As U.S. ‘pivots’ to East Asia, Taiwan is drifting into Beijing’s orbit

Sol W. Sanders  

TAIPEI – The U.S.’ 50-year-old alliance with [Formosa] Taiwan is eroding slowly but surely in the face of Beijing’s siren call and growing indifference of the Obama administration.

Yet at a moment when U.S. strategy ostensibly calls for a “pivot” toward Asia, the de facto alliance could never have been more critical. Should Beijing manage to pull off a political union with Taiwan, the possibility of the People’s Liberation Army operating from the Island’s bases would be a ‘break out’. It would open the First Island Chain of the Continent for China’s access to the Pacific, endanger Japan which has always considered Taiwan essential to its security, and infinitely complicate American efforts to maintain freedom of the seas in what is becoming the world’s most important commercial artery.
That is still a long way from happening, given the 23-million Taiwanese’s hard-fought liberal democracy where a vast majority favors the current de facto independence from its 1.3-billion population Mainland neighbor. Still, at least for the moment with Beijing having learned sweet talk works better than threats, the undercurrent is strong from across the 100-mile-wide Taiwan Strait. That pull is more economic for Taiwanese than cultural – including for the offspring of the two-million Mainlanders who fled to the Island with defeated Nationalist Kuomintang Generalissimo Chiang Kai-shek in 1949.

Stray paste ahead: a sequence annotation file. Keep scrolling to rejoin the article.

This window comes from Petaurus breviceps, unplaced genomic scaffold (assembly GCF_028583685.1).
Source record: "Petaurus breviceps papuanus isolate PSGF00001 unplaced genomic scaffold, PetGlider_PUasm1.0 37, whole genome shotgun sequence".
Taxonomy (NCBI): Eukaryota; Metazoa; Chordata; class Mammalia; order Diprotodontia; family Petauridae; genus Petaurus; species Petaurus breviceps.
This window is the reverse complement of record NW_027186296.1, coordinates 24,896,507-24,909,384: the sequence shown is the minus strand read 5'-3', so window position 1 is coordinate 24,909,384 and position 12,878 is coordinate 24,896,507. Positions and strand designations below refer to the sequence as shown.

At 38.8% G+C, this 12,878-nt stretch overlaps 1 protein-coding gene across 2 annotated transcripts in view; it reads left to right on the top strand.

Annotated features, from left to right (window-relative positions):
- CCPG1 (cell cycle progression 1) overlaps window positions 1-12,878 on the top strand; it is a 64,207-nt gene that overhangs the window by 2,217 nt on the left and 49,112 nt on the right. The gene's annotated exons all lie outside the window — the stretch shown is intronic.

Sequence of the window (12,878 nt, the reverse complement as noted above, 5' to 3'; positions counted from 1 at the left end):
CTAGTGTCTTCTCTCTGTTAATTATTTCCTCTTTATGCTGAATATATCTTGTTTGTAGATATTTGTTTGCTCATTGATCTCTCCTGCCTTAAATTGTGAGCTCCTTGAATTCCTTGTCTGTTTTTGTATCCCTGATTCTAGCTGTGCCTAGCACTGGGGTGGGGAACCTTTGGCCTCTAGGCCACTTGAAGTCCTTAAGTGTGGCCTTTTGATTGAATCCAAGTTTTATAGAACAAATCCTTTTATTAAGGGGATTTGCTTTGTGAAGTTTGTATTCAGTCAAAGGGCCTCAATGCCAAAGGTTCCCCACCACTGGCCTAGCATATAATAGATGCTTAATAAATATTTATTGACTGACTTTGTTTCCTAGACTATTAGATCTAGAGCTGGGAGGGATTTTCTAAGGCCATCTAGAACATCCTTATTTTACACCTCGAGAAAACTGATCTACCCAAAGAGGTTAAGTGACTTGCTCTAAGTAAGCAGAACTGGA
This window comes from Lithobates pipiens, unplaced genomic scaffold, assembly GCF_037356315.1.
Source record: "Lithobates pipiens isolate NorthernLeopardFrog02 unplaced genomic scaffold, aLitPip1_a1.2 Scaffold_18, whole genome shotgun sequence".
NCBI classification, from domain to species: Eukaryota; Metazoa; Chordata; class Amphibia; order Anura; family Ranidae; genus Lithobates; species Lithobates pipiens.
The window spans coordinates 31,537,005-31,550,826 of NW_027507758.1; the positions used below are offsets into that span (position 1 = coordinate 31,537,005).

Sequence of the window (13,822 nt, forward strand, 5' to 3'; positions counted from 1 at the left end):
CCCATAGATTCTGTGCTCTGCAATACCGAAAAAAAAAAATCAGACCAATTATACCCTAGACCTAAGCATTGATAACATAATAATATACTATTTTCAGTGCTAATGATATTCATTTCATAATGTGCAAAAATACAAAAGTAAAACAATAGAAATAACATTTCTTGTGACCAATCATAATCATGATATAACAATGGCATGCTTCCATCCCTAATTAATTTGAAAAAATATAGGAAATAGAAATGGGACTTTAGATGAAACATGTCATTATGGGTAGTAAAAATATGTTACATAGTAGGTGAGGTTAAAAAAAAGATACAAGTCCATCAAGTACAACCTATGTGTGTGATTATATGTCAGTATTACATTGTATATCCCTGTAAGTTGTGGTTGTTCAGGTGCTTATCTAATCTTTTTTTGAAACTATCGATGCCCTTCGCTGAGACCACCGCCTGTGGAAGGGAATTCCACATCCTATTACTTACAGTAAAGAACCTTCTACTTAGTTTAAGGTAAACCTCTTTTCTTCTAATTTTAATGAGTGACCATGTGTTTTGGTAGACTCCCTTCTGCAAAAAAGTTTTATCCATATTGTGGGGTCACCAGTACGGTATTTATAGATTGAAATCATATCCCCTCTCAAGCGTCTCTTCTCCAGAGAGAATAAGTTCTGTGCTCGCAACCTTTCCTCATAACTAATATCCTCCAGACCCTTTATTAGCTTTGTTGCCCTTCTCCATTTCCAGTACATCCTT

In fact, since Maximum Leader Deng Hsiao-ping opened the Mainland to foreign investors and technology exporting to third markets, there has been a reverse invasion. With its sophisticated economy based on the 50-year Japanese Occupation and more than $1.6 billion in American economic aid [and another $2.5 billion in military], the Taiwanese have taken on a panache of modernity for Mainlanders. A million Taiwanese managers and workers oversee a billion dollars in their own investment on the Mainland and often supply the essential cutting edge of other foreign multinationals’ operations.

But now new forces are at work. Increasing labor and energy costs are forcing Taiwan Mainland manufacturing out of China to Southeast Asia and other low-wage countries as far as afield as Mexico, Brazil and South Africa. As the Mainland struggles to move into higher technological products, Taiwan’s historic transferring role is imperiled by a drop in direct foreign investment in the Island brought on by competition from the Mainland itself and other export-oriented economies. There has also been a lethargic response by government in cutting regulation – some of it inherited as baggage of bitter memories of inflation and economic warfare which played a principal role in the Nationalists’ defeat in their last years on the Mainland. That’s true despite Taiwan’s almost too slick media campaign to welcome foreigners.

President Ma Ying-jeou, now serving a second and last permitted term after his Kuomintang [KMT] Party returned to power, is being blamed in some quarters. His typically KMT statist approach followed the opposition Democratic People’s Party’s previous freewheeling if scandal-plagued eight-year pro-business environment. Ma, who has backed off his unpopular proposal to reach some sort of political arrangement with Beijing, has dived in popularity. But it was not before the two political parties, his KMT and the Mainland Communists, had met to reinforce the “one China” policy. And it was not before he initiated agreements which brought new integration for the Taiwan and Mainland economies.